The word ‘exploitation’ is heavily loaded with moral condemnation; a cold objective description is therefore needed. One of the best ones was made by sociologist Erik Olin Wright (1997). Exploitation relies on an ‘antagonistic interdependence of material interests’. If their material welfare depends on your deprivation, if you are excluded from their productive resources, and if this exclusion is what leads to the welfare difference through their successfully claiming ownership over the surplus generated by your labour, then they exploit you, even if you consent to it. Whether you think capitalism is based on it is another debate.
The classical labour theory of value assumed that the worthiest production required more work and that trade was the equal exchange of items measured by labour-time. If this was true, Marx proved capitalism was inherently exploitative of workers, as the only possibility for profit would be for the capitalist to use the workers to generate more exchange value than what their work was worth according to the labour market price. The resulting surplus generates more profit through investment, and this process of capital reproduction generates accumulation. What is the matter with this theory? Van Der Pijl (2009) historicized the debate in a materialist way.
According to him, the rise of classical political economics as a separate discipline from the study of society was due to the dissolution of feudalism and rise of the bourgeoisie in northern Europe; the latter prided itself in deriving their wealth from their work. However, we know mercantilism and imperialistic aspects of the emerging European nation-states were precisely what led to their capitalist emergence (O’Brien & Williams, 2013). These beliefs were made to suit their believers until further notice. In the late 19th century, the internal bourgeois division of the inactive “rentiers” preferred the marginalist subjective value theory, the assumption of which was that value came from individual utility optimization. As remarked by Watson (2005), classical political economy denial is a paradigm shift from the political economy as a product of economic power relations to economics as the science of mathematical profit (chrematistics). But it is not enough to say which side is right.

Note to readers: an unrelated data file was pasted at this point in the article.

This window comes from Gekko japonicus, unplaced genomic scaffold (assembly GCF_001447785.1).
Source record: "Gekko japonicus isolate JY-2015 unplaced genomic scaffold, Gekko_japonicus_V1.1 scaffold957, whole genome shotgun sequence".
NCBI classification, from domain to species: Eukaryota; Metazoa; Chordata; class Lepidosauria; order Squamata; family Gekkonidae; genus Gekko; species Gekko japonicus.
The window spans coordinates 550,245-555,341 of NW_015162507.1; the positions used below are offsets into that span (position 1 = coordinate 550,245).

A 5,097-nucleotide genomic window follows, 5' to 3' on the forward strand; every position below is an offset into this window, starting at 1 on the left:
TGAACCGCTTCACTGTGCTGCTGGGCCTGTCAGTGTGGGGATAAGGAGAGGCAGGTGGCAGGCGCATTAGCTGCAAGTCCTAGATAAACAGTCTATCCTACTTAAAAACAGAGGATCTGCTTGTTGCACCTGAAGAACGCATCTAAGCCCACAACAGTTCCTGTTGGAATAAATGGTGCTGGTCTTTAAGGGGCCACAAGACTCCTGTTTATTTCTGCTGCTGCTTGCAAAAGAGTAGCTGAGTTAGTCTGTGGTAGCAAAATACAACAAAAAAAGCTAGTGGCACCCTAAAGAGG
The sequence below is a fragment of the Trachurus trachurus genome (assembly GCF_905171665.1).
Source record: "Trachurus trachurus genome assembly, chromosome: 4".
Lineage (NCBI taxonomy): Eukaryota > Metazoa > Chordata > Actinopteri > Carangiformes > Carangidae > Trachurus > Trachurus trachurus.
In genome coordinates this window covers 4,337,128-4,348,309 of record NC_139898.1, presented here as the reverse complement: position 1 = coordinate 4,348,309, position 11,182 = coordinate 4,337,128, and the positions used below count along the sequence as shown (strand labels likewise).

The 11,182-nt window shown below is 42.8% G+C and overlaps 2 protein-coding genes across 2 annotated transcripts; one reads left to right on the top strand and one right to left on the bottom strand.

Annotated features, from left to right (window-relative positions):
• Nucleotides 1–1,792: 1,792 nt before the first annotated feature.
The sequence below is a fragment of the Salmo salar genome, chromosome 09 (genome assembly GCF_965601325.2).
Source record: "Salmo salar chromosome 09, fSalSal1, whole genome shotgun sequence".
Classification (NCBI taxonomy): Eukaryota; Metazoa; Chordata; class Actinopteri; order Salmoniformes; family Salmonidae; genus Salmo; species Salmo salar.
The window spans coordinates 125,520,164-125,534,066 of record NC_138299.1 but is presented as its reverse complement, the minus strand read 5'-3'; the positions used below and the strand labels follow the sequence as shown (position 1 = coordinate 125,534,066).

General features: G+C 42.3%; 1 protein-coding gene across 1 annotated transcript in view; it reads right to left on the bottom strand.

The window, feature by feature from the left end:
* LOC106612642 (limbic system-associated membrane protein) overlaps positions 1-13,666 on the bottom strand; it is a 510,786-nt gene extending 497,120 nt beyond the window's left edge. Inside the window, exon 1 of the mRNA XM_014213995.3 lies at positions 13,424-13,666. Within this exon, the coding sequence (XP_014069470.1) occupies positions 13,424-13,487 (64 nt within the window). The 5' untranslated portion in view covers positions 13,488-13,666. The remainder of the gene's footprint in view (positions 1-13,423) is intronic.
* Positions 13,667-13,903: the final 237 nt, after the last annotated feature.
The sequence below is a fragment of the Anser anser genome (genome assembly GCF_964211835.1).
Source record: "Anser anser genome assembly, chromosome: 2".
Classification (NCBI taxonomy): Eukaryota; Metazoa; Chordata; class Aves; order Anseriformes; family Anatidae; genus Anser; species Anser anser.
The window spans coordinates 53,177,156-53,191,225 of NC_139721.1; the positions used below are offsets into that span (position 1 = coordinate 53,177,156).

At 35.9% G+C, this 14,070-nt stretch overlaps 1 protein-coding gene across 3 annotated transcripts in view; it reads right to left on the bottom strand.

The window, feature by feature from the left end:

Mainstream economists were not able to foresee crises. For this very reason, Marx still matters to some extent. Even Keynes (who despised Marxism) acknowledged that producers’ pressure on wages could be counterproductive insofar as it undermined profit expectations. Keynes concluded that crisis was a technical problem that required adequate fiscal and monetary policies. Marx’s analysis was that capitalism had inherent productive contradictions, namely the barrier to growth caused by falling profit. This fall was since empirically proved right (Roberts, 2014). He assumed wealth did not come from investments, resources, credit, or technology, but ultimately from the effort of human labour. Most of his neoclassical critics relied on unquestioned statements Marx never made, at the expense of their own theory (Freeman, 1997). Sadly, as Upton Sinclair once said: “it is difficult to get a man to understand something, when his salary depends upon his not understanding it.”
By: Aymeric Vassas
- Wright, E. O., 1997. ‘Class analysis’, in Class counts: comparative studies in class analysis. Cambridge University Press, pp. 1 – 42.
- Van der Pijl, K., 2009. ‘From Classical to Global Political Economy: A Survey of Global Political Economy’, Version 2.1 Centre for Global Political Economy. University of Sussex, pp. 1 – 29.
- O’Brien, R., Williams, M., 2013. ‘Forging a World Economy: 1400 – 1800’, in Global Political Economy: Evolution and Dynamics, Palgrave Macmillan, 4th edition, pp. 43 – 66.
- Watson, M., 2005. ‘Approaches to International Political Economy: Beyond States and Markets’ in Foundations of International Political Economy. Palgrave Macmillan, pp. 11 – 41.
- Roberts, M., 2014. ‘A world rate of profit revisited with Maito and Piketty’, on thenextrecession.wordpress.com/ [Accessed 05/12/14].
- Freeman, A., 1997. ‘If They’re so Rich, Why Aren’t They Smart? Another Prelude to the Critique of Economic Theory.’, European Association for Evolutionary Political Economy (EAEPE), on https://ideas.repec.org/ [Accessed 05/12/14].